1841 United Kingdom general election


In the 1841 United Kingdom general election, there was a big swing as Sir Robert Peel's Conservatives took control of the House of Commons. Melbourne's Whigs had seen their support in the Commons erode over the previous years. Whilst Melbourne enjoyed the firm support of the young Queen Victoria, his ministry had seen increasing defeats in the Commons, culminating in the defeat of the government's budget in May 1841 by 36 votes, and by 1 vote in a 4 June 1841 vote of no confidence put forward by Peel. The Whigs and Tories were at odds over whether Melbourne's defeat required his resignation, with the Queen being advised by Lord Brougham that calling an election would be without precedent, and that it should only be dissolved to strengthen the government's hands, whereas dissolution facing the Whigs in 1841 was expected to result in their defeat. Melbourne himself opposed dissolution, although his cabinet came to accept it, and Melbourne requested the Queen dissolve Parliament, leading to an election.[1] The Queen thus prorogued Parliament on 22 June.[2]

1841 United Kingdom general election

 1837 29 June – 22 July 1841 (1841-06-29 1841-07-22) 1847 
 outgoing members
elected members 

All 658 seats in the House of Commons
330 seats needed for a majority
  First party Second party Third party
 
Leader Sir Robert Peel Viscount Melbourne Daniel O'Connell
Party Conservative Whig Irish Repeal
Leader since 19 December 1834 16 July 1834 15 April 1840
Leader's seat Tamworth House of Lords County Cork
Last election 314 seats, 47.6% 344 seats, 52.4% Did not contest
Seats won 367 271 20
Seat change 53 73 20
Popular vote 306,314 273,902 12,537
Percentage 51.6% 46.2% 2.1%
Swing 4.0% 6.2% New party

Colours denote the winning party

Composition of the Commons after the election

Prime Minister before election

Viscount Melbourne
Whig

Prime Minister after election

Sir Robert Peel
Conservative

The Conservatives campaigned mainly on the issue of Peel's leadership, whilst the Whigs emphasised an impersonal platform of reforming the import duties on corn, replacing the existing sliding scale with a uniform rate. The Whig position lost them support amongst protectionists, and the Whigs saw heavy losses in constituencies like the West Riding, where aristocratic Whig families who held a strong tradition of unbroken representation in Parliament were rejected by the electorate. Even radical support coalesced around the Tories, with it being felt that Peel would be more open to electoral reform. Radical opinion also appeared to favour the business background of Peel and his supporters to the aristocratic and political background of Melbourne's Whigs, with it being felt that the Whigs made poor governors.[1]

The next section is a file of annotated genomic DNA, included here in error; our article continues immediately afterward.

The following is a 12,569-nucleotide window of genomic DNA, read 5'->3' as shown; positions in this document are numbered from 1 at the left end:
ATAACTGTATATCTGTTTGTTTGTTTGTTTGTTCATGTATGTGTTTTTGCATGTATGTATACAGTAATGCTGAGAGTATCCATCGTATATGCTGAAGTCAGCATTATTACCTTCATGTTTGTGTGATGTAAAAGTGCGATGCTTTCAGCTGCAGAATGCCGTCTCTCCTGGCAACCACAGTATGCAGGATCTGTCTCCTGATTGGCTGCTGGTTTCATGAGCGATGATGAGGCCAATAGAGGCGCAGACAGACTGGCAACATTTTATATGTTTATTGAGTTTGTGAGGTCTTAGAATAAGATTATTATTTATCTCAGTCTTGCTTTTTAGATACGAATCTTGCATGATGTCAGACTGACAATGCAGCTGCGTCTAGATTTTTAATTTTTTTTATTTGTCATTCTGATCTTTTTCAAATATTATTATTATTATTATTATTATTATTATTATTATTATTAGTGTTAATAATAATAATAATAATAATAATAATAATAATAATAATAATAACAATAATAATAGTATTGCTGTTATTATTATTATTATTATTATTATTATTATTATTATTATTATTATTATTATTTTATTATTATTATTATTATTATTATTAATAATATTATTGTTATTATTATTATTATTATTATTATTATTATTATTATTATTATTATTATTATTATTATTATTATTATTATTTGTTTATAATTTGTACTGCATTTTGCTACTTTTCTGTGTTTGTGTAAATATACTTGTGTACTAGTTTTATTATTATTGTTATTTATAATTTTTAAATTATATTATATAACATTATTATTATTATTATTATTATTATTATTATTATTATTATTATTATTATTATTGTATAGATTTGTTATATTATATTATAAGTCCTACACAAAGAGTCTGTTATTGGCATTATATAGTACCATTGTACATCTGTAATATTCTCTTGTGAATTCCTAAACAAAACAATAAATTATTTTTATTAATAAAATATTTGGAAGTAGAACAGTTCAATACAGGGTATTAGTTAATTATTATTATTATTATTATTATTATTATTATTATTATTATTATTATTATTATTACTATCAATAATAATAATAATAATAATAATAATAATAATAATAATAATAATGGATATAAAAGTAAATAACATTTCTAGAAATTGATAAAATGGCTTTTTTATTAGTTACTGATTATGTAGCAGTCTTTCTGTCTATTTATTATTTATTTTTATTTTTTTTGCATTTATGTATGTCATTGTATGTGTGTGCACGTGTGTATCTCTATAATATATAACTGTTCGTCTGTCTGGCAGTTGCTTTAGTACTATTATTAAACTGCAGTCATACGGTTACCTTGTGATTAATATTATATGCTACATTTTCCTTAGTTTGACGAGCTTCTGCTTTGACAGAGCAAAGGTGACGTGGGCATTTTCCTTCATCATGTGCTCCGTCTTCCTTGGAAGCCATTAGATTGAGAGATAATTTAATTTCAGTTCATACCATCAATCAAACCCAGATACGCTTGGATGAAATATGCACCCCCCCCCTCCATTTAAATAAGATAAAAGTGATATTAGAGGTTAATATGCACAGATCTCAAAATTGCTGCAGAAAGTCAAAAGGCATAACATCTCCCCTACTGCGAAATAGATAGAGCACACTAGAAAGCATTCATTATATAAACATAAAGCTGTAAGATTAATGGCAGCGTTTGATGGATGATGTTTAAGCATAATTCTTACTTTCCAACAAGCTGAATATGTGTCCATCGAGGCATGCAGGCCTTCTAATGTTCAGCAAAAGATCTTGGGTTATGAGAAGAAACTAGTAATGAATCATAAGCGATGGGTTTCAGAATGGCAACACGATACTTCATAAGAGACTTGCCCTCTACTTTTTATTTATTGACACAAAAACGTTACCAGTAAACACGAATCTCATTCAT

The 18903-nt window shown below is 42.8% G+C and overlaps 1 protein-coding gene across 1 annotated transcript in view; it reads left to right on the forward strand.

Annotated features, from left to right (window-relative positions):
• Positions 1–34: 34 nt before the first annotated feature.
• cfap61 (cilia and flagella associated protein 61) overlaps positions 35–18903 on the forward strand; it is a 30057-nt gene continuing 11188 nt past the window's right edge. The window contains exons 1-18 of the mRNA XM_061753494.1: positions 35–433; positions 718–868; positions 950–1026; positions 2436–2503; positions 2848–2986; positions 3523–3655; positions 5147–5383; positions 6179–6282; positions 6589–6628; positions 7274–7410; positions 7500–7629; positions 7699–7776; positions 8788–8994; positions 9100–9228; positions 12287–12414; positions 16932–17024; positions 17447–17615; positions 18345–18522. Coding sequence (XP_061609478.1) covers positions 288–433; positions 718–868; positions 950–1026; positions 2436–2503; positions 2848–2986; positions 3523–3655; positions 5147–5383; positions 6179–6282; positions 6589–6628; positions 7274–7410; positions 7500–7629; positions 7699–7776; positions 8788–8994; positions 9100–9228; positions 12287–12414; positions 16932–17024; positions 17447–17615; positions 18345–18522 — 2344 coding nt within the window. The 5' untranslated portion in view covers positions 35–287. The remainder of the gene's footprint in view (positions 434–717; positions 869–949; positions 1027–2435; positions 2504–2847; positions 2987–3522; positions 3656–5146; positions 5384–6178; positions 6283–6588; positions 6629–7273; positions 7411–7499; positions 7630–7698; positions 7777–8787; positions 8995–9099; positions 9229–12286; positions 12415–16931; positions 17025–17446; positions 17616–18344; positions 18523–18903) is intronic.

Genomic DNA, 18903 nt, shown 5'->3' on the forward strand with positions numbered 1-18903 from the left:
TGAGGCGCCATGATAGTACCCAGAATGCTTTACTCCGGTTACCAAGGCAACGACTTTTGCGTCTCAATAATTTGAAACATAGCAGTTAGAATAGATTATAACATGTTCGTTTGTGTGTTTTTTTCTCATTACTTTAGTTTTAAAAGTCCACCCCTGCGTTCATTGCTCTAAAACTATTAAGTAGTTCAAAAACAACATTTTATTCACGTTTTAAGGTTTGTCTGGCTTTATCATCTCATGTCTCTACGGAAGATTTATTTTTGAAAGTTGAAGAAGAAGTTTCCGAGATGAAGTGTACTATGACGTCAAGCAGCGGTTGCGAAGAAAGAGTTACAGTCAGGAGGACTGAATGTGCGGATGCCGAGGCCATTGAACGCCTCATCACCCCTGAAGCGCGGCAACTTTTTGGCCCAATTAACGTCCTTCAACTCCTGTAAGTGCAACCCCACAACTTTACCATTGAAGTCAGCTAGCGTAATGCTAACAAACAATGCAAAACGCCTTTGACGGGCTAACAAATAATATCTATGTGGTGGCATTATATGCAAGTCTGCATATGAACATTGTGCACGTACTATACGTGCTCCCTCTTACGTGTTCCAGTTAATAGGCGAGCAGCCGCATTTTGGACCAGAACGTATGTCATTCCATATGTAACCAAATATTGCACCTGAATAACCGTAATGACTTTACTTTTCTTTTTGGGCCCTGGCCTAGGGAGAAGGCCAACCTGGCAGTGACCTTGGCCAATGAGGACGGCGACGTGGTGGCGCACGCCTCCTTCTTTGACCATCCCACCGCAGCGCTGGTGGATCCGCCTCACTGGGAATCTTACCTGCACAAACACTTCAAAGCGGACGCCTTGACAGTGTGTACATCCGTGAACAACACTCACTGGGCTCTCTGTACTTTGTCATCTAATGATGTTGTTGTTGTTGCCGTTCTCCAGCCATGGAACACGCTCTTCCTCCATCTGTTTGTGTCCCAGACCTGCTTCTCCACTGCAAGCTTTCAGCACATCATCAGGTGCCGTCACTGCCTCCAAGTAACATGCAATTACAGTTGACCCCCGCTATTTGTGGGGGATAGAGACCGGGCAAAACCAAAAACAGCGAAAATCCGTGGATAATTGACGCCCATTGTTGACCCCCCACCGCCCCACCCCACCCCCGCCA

The Whigs also lost votes to the Irish Repeal group. The Chartists picked up only a few votes despite their popular support, because voting was still restricted to a small percentage of the population. Only 3.17% of the total population voted. It is regarded as having been one of the most corrupt elections in British parliamentary history; the Westminster Review stated in 1843 that the "annals of parliamentary warfare contained no page more stained with the foulness of corruption and falsehood than that which relates the history of the general election in the year 1841".[3]

Results


UK General Election 1841
Party Candidates Votes
Stood Elected Gained Unseated Net % of total % No. Net %
  Conservative 498 367 +53 55.78 51.62 306,314 +2.6
  Whig 388 271 73 41.19 46.15 273,902 4.8
  Irish Repeal 22 20 20 0 +20 3.04 2.11 12,537 N/A
  Chartist 8 0 0 0 0 0 0.12 692 N/A

Voting summary

Popular vote
Conservative
51.62%
Whig
46.15%
Irish Repeal
2.11%
Chartist
0.12%

Seats summary

Parliamentary seats
Conservative
55.78%
Whig
41.19%
Irish Repeal
3.04%

Regional results

Great Britain
Party Candidates Unopposed Seats Seats change Votes % % change
Conservative 439 185 326 +42 286,650 52.7 +4.5
Whig 333 83 229 42 256,774 47.2 4.6
Chartist 8 0 0 692 0.1
Total 780 268 555 544,116 100
England
Party Candidates Unopposed Seats Seats change Votes % % change
Conservative 374 147 277 272,755 53.1
Whig 277 62 187 236,813 46.8
Chartist 4 0 0 307 0.1
Total 655 209 464 509,875 100
Scotland
Party Candidates Unopposed Seats Seats change Votes % % change
Whig 40 13 31 16,356 60.8
Conservative 35 16 22 9,793 38.3
Chartist 3 0 0 385 0.9
Total 78 29 53 26,534 100
Wales
Party Candidates Unopposed Seats Seats change Votes % % change
Conservative 24 16 21 4,102 53.2
Whig 16 8 11 3,605 46.8
Chartist 1 0 0 0 0.0
Total 41 24 32 7,707 100
Ireland
Party Candidates Unopposed Seats Seats change Votes % % change
Whig 55 30 42 17,128 35.1
Irish Conservative 59 27 41 19,664 40.1
Irish Repeal 22 12 20 12,537 24.8
Total 136 69 103 49,329 100
Universities
Party Candidates Unopposed Seats Seats change Votes % % change
Conservative 6 6 6 Uncontested Uncontested
Total 6 6 6 Uncontested Uncontested

Whig MPs who lost their seats


References


  1. Kemp, Betty (June 1952), "The General Election of 1841", History, 37 (130): 146–157, doi:10.1111/j.1468-229X.1952.tb00231.x, JSTOR 24402876
  2. Saint James's Chronicle Tuesday 22 June 1841, p.2.
  3. "Election Compromises", The Westminster Review, 39: 114, 1 January 1843, retrieved 28 November 2018
  4. British Electoral Facts 1832–2006, compiled and edited by Colin Rallings and Michael Thrasher (Parliamentary Research Services, 2007)

Further reading